Lee the Horse Logger traverses the country in his own place, at his own pace

Sometimes a seemingly chaotic world falls perfectly into place. And sometimes the pace of that “place” is very, very slow. Allow me to explain.

Heading down Highway 287 near Owl Canyon with my husband, I was bemoaning my lack of career leads. No new story ideas, no good ideas for expanding my graphic design business. Just what was I going to do?

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Lee the horse logger drives his team along CR 54G near LaPorte.

Around the next bend, we happened upon a plywood-covered wagon hugging the right shoulder of the highway, pulled by four big chestnut horses trotting in perfect unison.

Was this a hallucination? A blip in the fabric of time? Most importantly, was this a story?

A hand-painted sign on the back of the wagon asked for donations of beet pulp and hay. Well, I did know where to get some beet pulp. The chaos began to coalesce: I was going to make friends with this guy.

After dropping off my husband, I raced over to Ranch-Way Feeds. The covered wagon was already news in the Fort Collins retailer, but nobody knew much about the time-traveler headed into town. Ranch-Way Feeds owner Bonnie Szidon graciously bested the beet pulp by donating 50 pounds of All*American Horse Feed. I raced back up the highway to befriend what would turn out to be a very untypical stranger.

Just north of Ted’s Place, battered by cold November winds and having to park and run — feed sack and all — to catch up, I made the acquaintance of Lee the Horse Logger, who’s been driving his horses across the country from Massachusetts to Oregon and back again since 2006.

A sit-down
The next day at Vern’s restaurant, out of the wind and in the company of hash browns, coffee and pancakes, Lee talked about life at a horse-drawn pace.

Lee is bearded, big-bellied and well-spoken. He does not give his last name. While every inch the defiant curmudgeon that I had expected, Lee’s thoughtful disdain for today’s society is intelligently supported. He seems to have an opinion on just about everything. There are rumors of a degree from Cornell University and an incomplete Ph.D.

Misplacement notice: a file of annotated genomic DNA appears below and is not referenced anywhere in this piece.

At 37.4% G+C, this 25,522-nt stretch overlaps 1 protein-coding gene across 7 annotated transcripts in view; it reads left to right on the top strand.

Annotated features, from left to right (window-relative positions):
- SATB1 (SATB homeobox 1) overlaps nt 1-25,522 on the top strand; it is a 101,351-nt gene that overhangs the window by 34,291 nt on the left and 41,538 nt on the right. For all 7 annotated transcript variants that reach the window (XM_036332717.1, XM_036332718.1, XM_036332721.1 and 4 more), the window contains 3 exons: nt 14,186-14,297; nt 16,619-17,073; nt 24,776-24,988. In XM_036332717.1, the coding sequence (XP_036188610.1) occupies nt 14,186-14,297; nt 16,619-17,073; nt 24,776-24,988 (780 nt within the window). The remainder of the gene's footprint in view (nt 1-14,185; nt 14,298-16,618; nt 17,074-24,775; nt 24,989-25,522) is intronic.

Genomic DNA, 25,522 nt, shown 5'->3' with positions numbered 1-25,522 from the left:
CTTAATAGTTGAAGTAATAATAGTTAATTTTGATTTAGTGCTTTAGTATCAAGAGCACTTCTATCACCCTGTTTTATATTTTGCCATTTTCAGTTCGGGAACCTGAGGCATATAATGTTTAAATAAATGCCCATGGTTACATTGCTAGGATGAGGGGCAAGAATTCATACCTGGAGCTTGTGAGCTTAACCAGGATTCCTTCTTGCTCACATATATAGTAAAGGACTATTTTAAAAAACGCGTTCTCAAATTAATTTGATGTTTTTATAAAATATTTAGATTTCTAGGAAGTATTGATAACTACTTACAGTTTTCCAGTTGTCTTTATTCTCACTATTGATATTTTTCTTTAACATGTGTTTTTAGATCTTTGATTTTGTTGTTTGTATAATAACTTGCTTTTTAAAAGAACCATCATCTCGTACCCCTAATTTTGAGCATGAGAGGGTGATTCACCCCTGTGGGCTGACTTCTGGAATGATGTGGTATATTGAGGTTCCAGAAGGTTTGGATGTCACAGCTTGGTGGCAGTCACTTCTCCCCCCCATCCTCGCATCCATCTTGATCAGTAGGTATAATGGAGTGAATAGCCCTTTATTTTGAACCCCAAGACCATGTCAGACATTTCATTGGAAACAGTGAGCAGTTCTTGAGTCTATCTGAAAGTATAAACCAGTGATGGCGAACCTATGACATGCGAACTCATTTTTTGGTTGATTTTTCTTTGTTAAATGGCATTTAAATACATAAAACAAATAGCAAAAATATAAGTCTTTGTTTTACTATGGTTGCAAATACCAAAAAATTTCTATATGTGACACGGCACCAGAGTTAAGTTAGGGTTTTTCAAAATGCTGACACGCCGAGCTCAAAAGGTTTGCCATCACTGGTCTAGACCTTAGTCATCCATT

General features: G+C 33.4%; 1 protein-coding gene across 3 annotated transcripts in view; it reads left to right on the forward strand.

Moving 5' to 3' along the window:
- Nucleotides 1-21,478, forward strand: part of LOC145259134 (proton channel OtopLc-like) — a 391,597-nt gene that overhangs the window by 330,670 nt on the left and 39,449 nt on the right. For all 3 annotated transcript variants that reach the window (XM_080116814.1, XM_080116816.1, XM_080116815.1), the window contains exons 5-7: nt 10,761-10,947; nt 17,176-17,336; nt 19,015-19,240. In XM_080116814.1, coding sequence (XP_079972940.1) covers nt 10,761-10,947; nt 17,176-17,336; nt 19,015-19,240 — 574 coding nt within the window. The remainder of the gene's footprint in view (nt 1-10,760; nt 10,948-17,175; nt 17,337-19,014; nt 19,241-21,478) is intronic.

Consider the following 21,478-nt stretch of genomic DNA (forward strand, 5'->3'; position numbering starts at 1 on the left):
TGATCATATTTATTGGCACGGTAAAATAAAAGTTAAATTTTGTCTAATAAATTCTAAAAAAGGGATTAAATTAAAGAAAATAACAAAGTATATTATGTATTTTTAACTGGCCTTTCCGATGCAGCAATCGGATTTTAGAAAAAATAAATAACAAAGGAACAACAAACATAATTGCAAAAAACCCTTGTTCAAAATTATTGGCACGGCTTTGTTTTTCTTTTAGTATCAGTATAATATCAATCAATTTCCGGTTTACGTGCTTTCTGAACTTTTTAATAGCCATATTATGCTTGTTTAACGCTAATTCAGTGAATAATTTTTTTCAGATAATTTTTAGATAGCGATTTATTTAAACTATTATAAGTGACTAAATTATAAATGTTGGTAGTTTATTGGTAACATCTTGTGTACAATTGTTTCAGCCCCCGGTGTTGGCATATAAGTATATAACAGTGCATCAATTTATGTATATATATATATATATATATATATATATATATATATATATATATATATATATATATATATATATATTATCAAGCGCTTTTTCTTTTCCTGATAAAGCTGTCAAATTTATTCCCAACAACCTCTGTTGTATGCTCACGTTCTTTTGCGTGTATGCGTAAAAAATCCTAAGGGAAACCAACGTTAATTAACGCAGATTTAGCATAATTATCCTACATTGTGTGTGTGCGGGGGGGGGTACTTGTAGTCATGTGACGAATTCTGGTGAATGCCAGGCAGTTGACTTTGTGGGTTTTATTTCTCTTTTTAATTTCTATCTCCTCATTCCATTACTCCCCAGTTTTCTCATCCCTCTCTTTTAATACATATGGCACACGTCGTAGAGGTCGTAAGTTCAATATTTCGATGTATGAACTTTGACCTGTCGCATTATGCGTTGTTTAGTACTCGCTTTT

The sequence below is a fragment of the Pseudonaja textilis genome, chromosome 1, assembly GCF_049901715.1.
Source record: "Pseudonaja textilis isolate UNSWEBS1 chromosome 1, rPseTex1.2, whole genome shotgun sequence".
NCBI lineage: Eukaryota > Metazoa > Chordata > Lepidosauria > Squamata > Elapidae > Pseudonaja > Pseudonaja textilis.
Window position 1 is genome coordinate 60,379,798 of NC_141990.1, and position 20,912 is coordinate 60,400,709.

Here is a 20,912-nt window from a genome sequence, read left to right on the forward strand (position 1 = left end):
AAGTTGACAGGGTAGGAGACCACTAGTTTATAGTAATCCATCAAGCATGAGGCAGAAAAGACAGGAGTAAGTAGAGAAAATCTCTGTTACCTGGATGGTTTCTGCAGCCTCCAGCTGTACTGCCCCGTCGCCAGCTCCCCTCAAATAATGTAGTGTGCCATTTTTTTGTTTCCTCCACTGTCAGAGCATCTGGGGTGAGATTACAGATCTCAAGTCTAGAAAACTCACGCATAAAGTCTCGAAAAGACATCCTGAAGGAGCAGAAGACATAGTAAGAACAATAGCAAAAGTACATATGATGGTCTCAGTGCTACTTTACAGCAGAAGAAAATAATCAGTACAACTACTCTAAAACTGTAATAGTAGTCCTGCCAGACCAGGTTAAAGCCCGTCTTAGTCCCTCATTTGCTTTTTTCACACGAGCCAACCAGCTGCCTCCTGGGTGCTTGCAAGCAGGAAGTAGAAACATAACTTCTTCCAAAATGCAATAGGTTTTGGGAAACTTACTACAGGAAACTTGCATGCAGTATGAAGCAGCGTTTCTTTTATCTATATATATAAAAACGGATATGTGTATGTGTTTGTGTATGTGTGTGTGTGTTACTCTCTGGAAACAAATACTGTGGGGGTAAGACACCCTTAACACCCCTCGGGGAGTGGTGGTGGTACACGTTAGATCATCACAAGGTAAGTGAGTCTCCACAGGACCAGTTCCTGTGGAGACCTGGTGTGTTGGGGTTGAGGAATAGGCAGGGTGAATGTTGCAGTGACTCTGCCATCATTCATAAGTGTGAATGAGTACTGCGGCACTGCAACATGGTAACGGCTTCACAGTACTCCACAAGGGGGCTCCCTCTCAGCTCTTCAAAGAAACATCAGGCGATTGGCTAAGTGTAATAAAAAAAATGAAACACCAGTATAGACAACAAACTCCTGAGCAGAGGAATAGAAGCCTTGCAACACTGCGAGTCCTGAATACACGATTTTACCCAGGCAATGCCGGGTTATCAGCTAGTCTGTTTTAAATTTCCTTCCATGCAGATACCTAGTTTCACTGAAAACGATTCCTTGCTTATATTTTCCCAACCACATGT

Lee expounded on the excessive speed that most of humanity maintains in order to live the most ordinary lifestyle. I thought about how I’d raced around in my Toyota the day before to catch up with him and realized that all that speed would not have met his approval. He will be there when he gets there and call it “on time.” He has never paid an electric bill and hasn’t had running water in many years.

Lee’s preferred brand of horse power is a breed of draft horse called the Suffolk Punch. A rare breed of English origin, the Suffolk was first referred to as a distinct breed in 1771, but had already been known, even then, as “The Old Breed.” It is almost certainly the oldest existing breed of draft horse to have originated in England.

The Suffolk is a rare breed and survives in only small numbers in various countries throughout the world. While most of today’s best known draft horses date back to the war horses of medieval times, the Suffolk was developed by the farmers of eastern England in the counties of Norfolk and Suffolk. Lee owns four of these rare horses: Tom, his first and oldest Suffolk, Max, Dink and Fey. The names get considerably saltier as Lee insists to these giants of the horse world that he’s really the boss.

And these horses eat a lot. In a single day, they will consume 50 pounds of hay, 60 pounds of oats and a bag of beet pulp. Lee’s team pulls 12,000 pounds when the wagons are fully loaded, which means that each horse is pulling twice its body weight. Lee is expecting to acquire two more of these giants when he stops in Nunn.

“The horses are happier when there are six of them,” says Lee. “It means that each one is pulling less weight.”

Donations along the way
While Lee’s logging contracts pay for much of the upkeep for the horses, donations are very important to his cross-country travels. Fortunately, Lee manages to attract many friends, including the folks at the Poudre Valley Co-op, who have been helping Lee for about three years with horse feed, fresh water and a place to camp.

Many of Lee’s friends are quite devoted, including Marti Dodge, a 75-year-old woman who drove down from Rawlins, Wyo., to visit him at the co-op. She and her husband have also met up with Lee in Oregon and Montana. They help him in whatever way they can and are happy to do it, including those rare times when he’s had to ask for cash.

Lee has been tracked by CBS for about eight months and appeared on CNN. Advance publicity has been very important as it keeps him and his team safer on the road and more likely to receive the donations he needs and information about where it would be safe to park his team.

This freewheeling lifestyle has its price. The backbreaking logging jobs, have taken their toll. Health issues are hinted at, but not described in detail. In fact, Lee will expound on any subject except himself. He always seemed to get me to talk about myself instead of the other way around. The Lee that is right in front of you, at that moment, is all the Lee you get.

After Nunn, Lee plans to head south into Denver via the side roads east of the Interstate 25 corridor, and the agenda includes a visit — hitch and all — to the State Capitol. My intention is to keep in touch and to notify TV and newspapers along his trek where he will be and when. His story is irresistible, after all. It’s the story of a man who claimed the right to his own definition of life.

Read more about Lee at www.leehorselogger.com.

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